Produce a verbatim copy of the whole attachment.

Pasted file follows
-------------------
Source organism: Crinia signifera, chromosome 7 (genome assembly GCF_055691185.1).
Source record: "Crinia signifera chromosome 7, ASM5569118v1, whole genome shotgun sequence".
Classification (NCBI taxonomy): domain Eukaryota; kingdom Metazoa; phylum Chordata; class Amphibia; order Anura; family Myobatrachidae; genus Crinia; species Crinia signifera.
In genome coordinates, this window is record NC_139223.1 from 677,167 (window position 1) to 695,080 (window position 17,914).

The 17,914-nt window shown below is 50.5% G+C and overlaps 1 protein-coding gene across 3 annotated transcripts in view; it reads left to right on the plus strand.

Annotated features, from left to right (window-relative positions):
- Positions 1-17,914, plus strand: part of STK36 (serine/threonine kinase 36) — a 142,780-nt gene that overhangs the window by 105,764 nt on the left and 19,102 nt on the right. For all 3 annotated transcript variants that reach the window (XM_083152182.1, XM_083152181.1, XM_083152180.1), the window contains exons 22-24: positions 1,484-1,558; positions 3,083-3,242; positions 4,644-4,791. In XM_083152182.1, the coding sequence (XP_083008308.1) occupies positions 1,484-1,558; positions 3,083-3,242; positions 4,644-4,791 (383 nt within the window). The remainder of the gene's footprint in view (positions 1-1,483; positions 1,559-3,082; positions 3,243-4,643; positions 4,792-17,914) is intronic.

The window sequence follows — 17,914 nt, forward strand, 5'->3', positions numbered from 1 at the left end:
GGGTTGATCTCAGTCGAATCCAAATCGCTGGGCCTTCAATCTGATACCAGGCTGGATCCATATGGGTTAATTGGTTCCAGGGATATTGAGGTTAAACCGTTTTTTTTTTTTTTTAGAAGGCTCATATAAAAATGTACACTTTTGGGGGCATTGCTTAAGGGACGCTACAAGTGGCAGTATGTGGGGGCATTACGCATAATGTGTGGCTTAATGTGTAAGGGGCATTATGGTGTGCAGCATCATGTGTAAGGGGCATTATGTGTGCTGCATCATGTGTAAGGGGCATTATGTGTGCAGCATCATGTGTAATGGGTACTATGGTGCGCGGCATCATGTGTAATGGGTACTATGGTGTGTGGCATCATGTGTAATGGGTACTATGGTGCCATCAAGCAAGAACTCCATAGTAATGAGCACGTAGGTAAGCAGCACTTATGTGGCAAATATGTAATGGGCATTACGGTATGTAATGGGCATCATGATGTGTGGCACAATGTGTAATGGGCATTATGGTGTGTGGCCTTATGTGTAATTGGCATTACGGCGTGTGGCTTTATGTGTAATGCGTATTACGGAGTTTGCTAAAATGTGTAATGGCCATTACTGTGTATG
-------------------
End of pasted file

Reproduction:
Source organism: Crinia signifera, chromosome 7 (genome assembly GCF_055691185.1).
Source record: "Crinia signifera chromosome 7, ASM5569118v1, whole genome shotgun sequence".
Classification (NCBI taxonomy): domain Eukaryota; kingdom Metazoa; phylum Chordata; class Amphibia; order Anura; family Myobatrachidae; genus Crinia; species Crinia signifera.
In genome coordinates, this window is record NC_139223.1 from 677,167 (window position 1) to 695,080 (window position 17,914).

The 17,914-nt window shown below is 50.5% G+C and overlaps 1 protein-coding gene across 3 annotated transcripts in view; it reads left to right on the plus strand.

Annotated features, from left to right (window-relative positions):
- Positions 1-17,914, plus strand: part of STK36 (serine/threonine kinase 36) — a 142,780-nt gene that overhangs the window by 105,764 nt on the left and 19,102 nt on the right. For all 3 annotated transcript variants that reach the window (XM_083152182.1, XM_083152181.1, XM_083152180.1), the window contains exons 22-24: positions 1,484-1,558; positions 3,083-3,242; positions 4,644-4,791. In XM_083152182.1, the coding sequence (XP_083008308.1) occupies positions 1,484-1,558; positions 3,083-3,242; positions 4,644-4,791 (383 nt within the window). The remainder of the gene's footprint in view (positions 1-1,483; positions 1,559-3,082; positions 3,243-4,643; positions 4,792-17,914) is intronic.

The window sequence follows — 17,914 nt, forward strand, 5'->3', positions numbered from 1 at the left end:
GGGTTGATCTCAGTCGAATCCAAATCGCTGGGCCTTCAATCTGATACCAGGCTGGATCCATATGGGTTAATTGGTTCCAGGGATATTGAGGTTAAACCGTTTTTTTTTTTTTTTAGAAGGCTCATATAAAAATGTACACTTTTGGGGGCATTGCTTAAGGGACGCTACAAGTGGCAGTATGTGGGGGCATTACGCATAATGTGTGGCTTAATGTGTAAGGGGCATTATGGTGTGCAGCATCATGTGTAAGGGGCATTATGTGTGCTGCATCATGTGTAAGGGGCATTATGTGTGCAGCATCATGTGTAATGGGTACTATGGTGCGCGGCATCATGTGTAATGGGTACTATGGTGTGTGGCATCATGTGTAATGGGTACTATGGTGCCATCAAGCAAGAACTCCATAGTAATGAGCACGTAGGTAAGCAGCACTTATGTGGCAAATATGTAATGGGCATTACGGTATGTAATGGGCATCATGATGTGTGGCACAATGTGTAATGGGCATTATGGTGTGTGGCCTTATGTGTAATTGGCATTACGGCGTGTGGCTTTATGTGTAATGCGTATTACGGAGTTTGCTAAAATGTGTAATGGCCATTACTGTGTATG